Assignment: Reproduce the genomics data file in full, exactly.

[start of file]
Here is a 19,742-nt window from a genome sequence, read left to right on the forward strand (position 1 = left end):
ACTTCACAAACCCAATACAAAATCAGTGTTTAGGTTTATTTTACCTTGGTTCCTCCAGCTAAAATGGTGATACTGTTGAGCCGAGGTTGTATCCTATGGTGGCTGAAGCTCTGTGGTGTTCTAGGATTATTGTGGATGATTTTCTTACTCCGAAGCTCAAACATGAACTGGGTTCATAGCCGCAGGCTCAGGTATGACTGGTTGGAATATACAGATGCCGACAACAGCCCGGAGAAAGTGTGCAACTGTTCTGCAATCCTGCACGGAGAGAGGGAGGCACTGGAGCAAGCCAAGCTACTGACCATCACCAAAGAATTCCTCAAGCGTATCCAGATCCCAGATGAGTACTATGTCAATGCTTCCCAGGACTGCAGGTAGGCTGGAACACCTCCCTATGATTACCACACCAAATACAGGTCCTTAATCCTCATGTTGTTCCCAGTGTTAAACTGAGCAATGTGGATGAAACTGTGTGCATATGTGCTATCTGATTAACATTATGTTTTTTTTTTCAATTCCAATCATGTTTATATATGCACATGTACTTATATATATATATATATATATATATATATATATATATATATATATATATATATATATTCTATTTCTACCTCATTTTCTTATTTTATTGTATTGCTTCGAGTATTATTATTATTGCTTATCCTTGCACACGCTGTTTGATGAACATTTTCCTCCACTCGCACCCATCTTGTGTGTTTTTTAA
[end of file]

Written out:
Here is a 19,742-nt window from a genome sequence, read left to right on the forward strand (position 1 = left end):
ACTTCACAAACCCAATACAAAATCAGTGTTTAGGTTTATTTTACCTTGGTTCCTCCAGCTAAAATGGTGATACTGTTGAGCCGAGGTTGTATCCTATGGTGGCTGAAGCTCTGTGGTGTTCTAGGATTATTGTGGATGATTTTCTTACTCCGAAGCTCAAACATGAACTGGGTTCATAGCCGCAGGCTCAGGTATGACTGGTTGGAATATACAGATGCCGACAACAGCCCGGAGAAAGTGTGCAACTGTTCTGCAATCCTGCACGGAGAGAGGGAGGCACTGGAGCAAGCCAAGCTACTGACCATCACCAAAGAATTCCTCAAGCGTATCCAGATCCCAGATGAGTACTATGTCAATGCTTCCCAGGACTGCAGGTAGGCTGGAACACCTCCCTATGATTACCACACCAAATACAGGTCCTTAATCCTCATGTTGTTCCCAGTGTTAAACTGAGCAATGTGGATGAAACTGTGTGCATATGTGCTATCTGATTAACATTATGTTTTTTTTTTCAATTCCAATCATGTTTATATATGCACATGTACTTATATATATATATATATATATATATATATATATATATATATATATATATATATATATTCTATTTCTACCTCATTTTCTTATTTTATTGTATTGCTTCGAGTATTATTATTATTGCTTATCCTTGCACACGCTGTTTGATGAACATTTTCCTCCACTCGCACCCATCTTGTGTGTTTTTTAA